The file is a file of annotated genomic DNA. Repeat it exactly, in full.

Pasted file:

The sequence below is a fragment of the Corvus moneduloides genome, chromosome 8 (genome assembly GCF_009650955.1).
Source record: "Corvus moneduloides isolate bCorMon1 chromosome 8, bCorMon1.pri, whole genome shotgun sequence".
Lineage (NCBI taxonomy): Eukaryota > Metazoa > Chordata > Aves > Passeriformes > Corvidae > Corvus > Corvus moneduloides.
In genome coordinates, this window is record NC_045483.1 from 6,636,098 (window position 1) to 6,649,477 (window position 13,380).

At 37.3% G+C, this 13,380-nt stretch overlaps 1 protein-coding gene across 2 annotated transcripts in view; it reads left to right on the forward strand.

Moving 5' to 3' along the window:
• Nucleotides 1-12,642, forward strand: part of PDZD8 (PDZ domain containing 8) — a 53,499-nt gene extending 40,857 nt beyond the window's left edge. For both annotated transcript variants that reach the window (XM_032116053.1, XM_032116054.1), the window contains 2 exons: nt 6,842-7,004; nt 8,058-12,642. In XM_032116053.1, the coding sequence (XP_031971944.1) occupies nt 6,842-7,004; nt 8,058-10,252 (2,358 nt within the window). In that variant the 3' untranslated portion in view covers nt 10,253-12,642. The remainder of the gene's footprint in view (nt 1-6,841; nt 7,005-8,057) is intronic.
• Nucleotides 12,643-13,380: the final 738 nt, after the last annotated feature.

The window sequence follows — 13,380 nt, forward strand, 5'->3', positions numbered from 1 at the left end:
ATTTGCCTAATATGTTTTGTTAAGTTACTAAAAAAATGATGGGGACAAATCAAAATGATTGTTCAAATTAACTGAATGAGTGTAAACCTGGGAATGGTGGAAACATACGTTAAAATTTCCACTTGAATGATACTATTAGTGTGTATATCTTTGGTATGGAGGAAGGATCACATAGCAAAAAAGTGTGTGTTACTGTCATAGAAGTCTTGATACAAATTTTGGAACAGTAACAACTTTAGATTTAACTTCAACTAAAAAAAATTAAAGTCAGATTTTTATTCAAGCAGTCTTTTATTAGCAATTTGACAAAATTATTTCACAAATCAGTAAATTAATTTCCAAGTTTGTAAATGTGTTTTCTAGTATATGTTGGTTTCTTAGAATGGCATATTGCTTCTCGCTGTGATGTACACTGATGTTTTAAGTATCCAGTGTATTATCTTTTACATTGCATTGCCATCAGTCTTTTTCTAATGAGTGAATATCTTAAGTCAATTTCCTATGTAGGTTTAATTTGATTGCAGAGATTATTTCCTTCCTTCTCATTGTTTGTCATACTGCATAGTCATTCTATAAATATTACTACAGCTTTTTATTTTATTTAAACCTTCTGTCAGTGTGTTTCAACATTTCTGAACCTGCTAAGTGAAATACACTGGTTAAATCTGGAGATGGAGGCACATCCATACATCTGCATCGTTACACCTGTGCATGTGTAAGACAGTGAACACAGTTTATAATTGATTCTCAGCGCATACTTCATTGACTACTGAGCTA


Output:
The sequence below is a fragment of the Corvus moneduloides genome, chromosome 8 (genome assembly GCF_009650955.1).
Source record: "Corvus moneduloides isolate bCorMon1 chromosome 8, bCorMon1.pri, whole genome shotgun sequence".
Lineage (NCBI taxonomy): Eukaryota > Metazoa > Chordata > Aves > Passeriformes > Corvidae > Corvus > Corvus moneduloides.
In genome coordinates, this window is record NC_045483.1 from 6,636,098 (window position 1) to 6,649,477 (window position 13,380).

At 37.3% G+C, this 13,380-nt stretch overlaps 1 protein-coding gene across 2 annotated transcripts in view; it reads left to right on the forward strand.

Moving 5' to 3' along the window:
• Nucleotides 1-12,642, forward strand: part of PDZD8 (PDZ domain containing 8) — a 53,499-nt gene extending 40,857 nt beyond the window's left edge. For both annotated transcript variants that reach the window (XM_032116053.1, XM_032116054.1), the window contains 2 exons: nt 6,842-7,004; nt 8,058-12,642. In XM_032116053.1, the coding sequence (XP_031971944.1) occupies nt 6,842-7,004; nt 8,058-10,252 (2,358 nt within the window). In that variant the 3' untranslated portion in view covers nt 10,253-12,642. The remainder of the gene's footprint in view (nt 1-6,841; nt 7,005-8,057) is intronic.
• Nucleotides 12,643-13,380: the final 738 nt, after the last annotated feature.

The window sequence follows — 13,380 nt, forward strand, 5'->3', positions numbered from 1 at the left end:
ATTTGCCTAATATGTTTTGTTAAGTTACTAAAAAAATGATGGGGACAAATCAAAATGATTGTTCAAATTAACTGAATGAGTGTAAACCTGGGAATGGTGGAAACATACGTTAAAATTTCCACTTGAATGATACTATTAGTGTGTATATCTTTGGTATGGAGGAAGGATCACATAGCAAAAAAGTGTGTGTTACTGTCATAGAAGTCTTGATACAAATTTTGGAACAGTAACAACTTTAGATTTAACTTCAACTAAAAAAAATTAAAGTCAGATTTTTATTCAAGCAGTCTTTTATTAGCAATTTGACAAAATTATTTCACAAATCAGTAAATTAATTTCCAAGTTTGTAAATGTGTTTTCTAGTATATGTTGGTTTCTTAGAATGGCATATTGCTTCTCGCTGTGATGTACACTGATGTTTTAAGTATCCAGTGTATTATCTTTTACATTGCATTGCCATCAGTCTTTTTCTAATGAGTGAATATCTTAAGTCAATTTCCTATGTAGGTTTAATTTGATTGCAGAGATTATTTCCTTCCTTCTCATTGTTTGTCATACTGCATAGTCATTCTATAAATATTACTACAGCTTTTTATTTTATTTAAACCTTCTGTCAGTGTGTTTCAACATTTCTGAACCTGCTAAGTGAAATACACTGGTTAAATCTGGAGATGGAGGCACATCCATACATCTGCATCGTTACACCTGTGCATGTGTAAGACAGTGAACACAGTTTATAATTGATTCTCAGCGCATACTTCATTGACTACTGAGCTA